Environmental campaigners have urged the government to chase European super-trawlers out of UK waters after surge in dolphin and porpoise deaths.
Greenpeace and local groups linked a series of grisly finds on beaches to a last-minute rush by Dutch factory ships to scoop up as many fish as possible before the post-Brexit transition period ends on December 31.
Greenpeace head of oceans Will McCallum told The Independent on Saturday the supertrawlers were making a "show" of existing fishing rights which will be lost in even of a no-deal Brexit. The boats began arriving in British waters on November 18, and by Friday they numbered ten.
They have been staying for weeks at a time, longer than normal, - including in designated Marine Protected Areas (MPAs). “What the government calls protected areas are protected in name only," McCallum said.
Prime Minister Boris Johnson's government has pledged to deploy armed Royal Navy patrol vessels and helicopters to keep fishing boats from France and other EU countries out of British waters from January 1. But the Greenpeace activist said Downing Street could go further than it has.
“Come 1 January, the government gets new powers in areas beyond 12 miles to ban supertrawlers from MPAs so we’re calling on them to do that, but so far they’ve only conceded five will be shut to supertrawlers,” McCallum said.
On Friday, the Brighton Dolphin Project found a dead porpoise washed up on beach with its tail severed - the fifth found in Sussex in a month. Fishermen often dismember the sea mammals to remove them from expensive nets without causing damage.
“We see a surge in dead dolphins on Sussex beaches when supertrawlers are here or during the weeks after," the Brighton group's research and sightings coordinator Thea Taylor said.
“Between them, these supertrawlers have not only caught masses of their target fish species but tonnes of fish and marine life that they do not want, including marine mammals," Taylor explained. "These are usually ground down for animal feed or thrown back dead as bycatch."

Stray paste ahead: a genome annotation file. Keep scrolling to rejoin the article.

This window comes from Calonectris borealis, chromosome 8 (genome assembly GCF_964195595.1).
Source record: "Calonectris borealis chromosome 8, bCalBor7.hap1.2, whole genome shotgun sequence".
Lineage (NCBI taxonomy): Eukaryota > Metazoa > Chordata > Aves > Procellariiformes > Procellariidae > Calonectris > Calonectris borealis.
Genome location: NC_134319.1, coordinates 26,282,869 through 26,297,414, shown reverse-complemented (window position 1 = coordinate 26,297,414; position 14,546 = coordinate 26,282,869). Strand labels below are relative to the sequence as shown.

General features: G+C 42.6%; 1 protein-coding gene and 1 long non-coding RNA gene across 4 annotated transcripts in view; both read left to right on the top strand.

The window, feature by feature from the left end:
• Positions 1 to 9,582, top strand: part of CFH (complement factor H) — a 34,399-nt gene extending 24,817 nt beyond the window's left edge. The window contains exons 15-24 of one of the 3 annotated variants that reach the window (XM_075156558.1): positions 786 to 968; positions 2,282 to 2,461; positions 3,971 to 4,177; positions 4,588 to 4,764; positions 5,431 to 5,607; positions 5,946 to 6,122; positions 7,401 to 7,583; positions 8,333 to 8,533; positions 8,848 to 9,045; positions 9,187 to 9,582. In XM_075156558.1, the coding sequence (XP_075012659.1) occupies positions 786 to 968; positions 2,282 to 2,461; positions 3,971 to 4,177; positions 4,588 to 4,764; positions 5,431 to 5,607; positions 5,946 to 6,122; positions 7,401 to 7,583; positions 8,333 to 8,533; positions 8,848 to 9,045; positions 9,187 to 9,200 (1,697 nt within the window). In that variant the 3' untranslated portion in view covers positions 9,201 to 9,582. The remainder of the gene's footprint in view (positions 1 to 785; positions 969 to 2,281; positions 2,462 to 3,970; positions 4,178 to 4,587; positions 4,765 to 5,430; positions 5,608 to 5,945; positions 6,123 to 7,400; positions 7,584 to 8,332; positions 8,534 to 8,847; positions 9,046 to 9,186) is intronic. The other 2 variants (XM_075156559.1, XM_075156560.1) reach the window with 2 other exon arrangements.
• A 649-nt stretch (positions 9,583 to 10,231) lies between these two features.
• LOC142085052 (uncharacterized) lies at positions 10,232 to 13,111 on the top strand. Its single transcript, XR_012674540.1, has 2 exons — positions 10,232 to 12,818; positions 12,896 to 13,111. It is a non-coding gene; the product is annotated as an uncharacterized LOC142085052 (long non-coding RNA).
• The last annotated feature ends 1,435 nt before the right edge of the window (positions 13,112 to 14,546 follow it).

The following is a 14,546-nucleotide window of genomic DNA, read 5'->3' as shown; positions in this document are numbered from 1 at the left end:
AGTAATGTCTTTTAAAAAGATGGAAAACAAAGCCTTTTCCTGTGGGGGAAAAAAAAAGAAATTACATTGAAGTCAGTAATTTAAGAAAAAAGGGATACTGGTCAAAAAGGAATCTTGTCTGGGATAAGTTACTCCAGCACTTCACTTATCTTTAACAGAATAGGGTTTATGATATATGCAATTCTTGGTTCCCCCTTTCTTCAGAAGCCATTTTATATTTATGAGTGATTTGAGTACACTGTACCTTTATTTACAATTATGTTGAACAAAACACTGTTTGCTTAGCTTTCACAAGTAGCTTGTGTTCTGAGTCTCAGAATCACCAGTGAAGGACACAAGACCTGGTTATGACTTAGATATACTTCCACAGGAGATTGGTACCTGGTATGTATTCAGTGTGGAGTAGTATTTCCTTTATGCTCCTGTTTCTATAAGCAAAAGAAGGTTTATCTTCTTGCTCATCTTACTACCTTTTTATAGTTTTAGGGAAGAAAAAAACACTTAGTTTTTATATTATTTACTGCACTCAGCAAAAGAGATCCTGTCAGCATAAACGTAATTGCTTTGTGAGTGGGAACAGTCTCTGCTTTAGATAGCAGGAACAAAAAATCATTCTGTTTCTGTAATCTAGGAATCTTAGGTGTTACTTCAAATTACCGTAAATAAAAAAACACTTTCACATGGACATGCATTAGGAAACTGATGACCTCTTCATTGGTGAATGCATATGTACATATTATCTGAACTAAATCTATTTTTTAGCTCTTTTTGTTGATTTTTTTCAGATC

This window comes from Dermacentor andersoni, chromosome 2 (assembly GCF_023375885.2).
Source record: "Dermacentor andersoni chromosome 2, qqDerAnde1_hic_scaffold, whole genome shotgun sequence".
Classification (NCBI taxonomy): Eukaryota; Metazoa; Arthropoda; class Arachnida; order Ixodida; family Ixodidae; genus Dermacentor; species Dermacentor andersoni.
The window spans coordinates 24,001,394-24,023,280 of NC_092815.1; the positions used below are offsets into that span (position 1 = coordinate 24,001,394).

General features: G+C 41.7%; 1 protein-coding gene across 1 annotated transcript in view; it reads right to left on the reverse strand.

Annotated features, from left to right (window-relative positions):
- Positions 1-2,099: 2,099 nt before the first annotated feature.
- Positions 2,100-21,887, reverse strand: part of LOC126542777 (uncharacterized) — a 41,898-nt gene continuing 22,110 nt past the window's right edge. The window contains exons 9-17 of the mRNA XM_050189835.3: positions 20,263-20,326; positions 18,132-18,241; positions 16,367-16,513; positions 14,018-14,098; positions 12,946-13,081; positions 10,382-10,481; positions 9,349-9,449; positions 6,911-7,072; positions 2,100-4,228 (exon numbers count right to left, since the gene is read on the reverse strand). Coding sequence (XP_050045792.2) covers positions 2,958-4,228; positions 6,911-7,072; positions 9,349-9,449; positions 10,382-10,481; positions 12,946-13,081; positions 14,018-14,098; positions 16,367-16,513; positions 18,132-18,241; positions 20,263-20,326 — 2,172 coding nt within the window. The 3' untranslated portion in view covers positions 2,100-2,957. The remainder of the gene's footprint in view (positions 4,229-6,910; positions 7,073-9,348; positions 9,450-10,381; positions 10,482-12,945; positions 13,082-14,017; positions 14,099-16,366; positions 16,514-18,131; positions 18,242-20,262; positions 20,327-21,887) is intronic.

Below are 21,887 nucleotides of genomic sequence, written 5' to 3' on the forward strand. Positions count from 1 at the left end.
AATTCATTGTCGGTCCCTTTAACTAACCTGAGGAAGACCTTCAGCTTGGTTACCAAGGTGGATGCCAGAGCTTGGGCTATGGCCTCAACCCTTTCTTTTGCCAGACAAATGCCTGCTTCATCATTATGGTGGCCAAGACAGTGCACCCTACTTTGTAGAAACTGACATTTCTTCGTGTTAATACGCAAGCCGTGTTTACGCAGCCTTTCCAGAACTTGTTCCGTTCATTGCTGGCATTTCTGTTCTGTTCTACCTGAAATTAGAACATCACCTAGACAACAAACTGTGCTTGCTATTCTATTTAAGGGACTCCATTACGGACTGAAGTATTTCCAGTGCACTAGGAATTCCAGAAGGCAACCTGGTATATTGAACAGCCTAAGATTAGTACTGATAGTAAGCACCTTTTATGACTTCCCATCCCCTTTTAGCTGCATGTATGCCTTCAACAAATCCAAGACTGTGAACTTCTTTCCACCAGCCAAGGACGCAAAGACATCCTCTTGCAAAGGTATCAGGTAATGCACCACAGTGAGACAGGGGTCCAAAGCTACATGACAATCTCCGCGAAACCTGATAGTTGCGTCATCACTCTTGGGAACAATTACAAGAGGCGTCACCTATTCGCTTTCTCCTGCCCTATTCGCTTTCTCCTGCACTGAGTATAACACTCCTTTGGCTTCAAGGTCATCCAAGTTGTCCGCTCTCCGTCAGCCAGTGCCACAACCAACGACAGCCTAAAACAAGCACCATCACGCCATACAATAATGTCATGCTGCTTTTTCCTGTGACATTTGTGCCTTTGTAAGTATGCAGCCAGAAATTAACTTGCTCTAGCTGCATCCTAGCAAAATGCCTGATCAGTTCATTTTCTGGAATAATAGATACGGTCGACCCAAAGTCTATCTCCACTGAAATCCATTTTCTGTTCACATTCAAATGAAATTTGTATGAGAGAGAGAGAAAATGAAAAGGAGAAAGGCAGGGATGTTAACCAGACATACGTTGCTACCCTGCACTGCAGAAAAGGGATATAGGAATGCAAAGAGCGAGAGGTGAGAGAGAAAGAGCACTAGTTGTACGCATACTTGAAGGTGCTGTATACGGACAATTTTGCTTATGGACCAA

She stressed that "Although the UK government already recognises cetacean species to be protected by law, bycatch caused by factory trawlers continues."
The problems are not limited to Sussex, near the eastern end of the English Channel. Four dolphins were found dead on Devon beaches with tell-tale cut marks on their fins and beaks a week earlier, while on Thursday the Dorset Echo interviewed local fishermen who said the super-trawlers were wiping out stocks of both fish and dolphins.
An Environment Department spokesman said "will be able to decide which vessels, including supertrawlers, can access and fish our waters", adding that both domestic and foreign boats will have to follow access and sustainability rules in the UK's "Blue Belt" - a string of marine reserves around its coast and overseas territories.
But Labour Party shadow environment secretary Luke Pollard accused the government of "protecting" foreign super-trawlers.
“We shouldn’t have any supertrawlers in British waters at all," Pollard said. "The government voted against a Labour amendment to ban them from protected areas, even though they’re hugely environmentally damaging. They land all their catches abroad so there’s not UK PLC interest in them so why is the government protecting them?”
In contrast to Greenpeace's hard line on EU trawlers, the Green Party has stridently opposed Brexit since since before the 2016 referendum vote to leave the EU. On Thursday, the Greens' only MP Caroline Lucas – who represents the Brighton Pavilion seat – blamed Johnson for the failure to agree a post-Brexit trade deal with the EU.
— Caroline Lucas (@CarolineLucas) December 10, 2020
On Friday morning, former First Sea Lord admiral Alan West backed the PM's threat of "gunboat diplomacy" to keep European fishing boats out of coastal waters from January 1.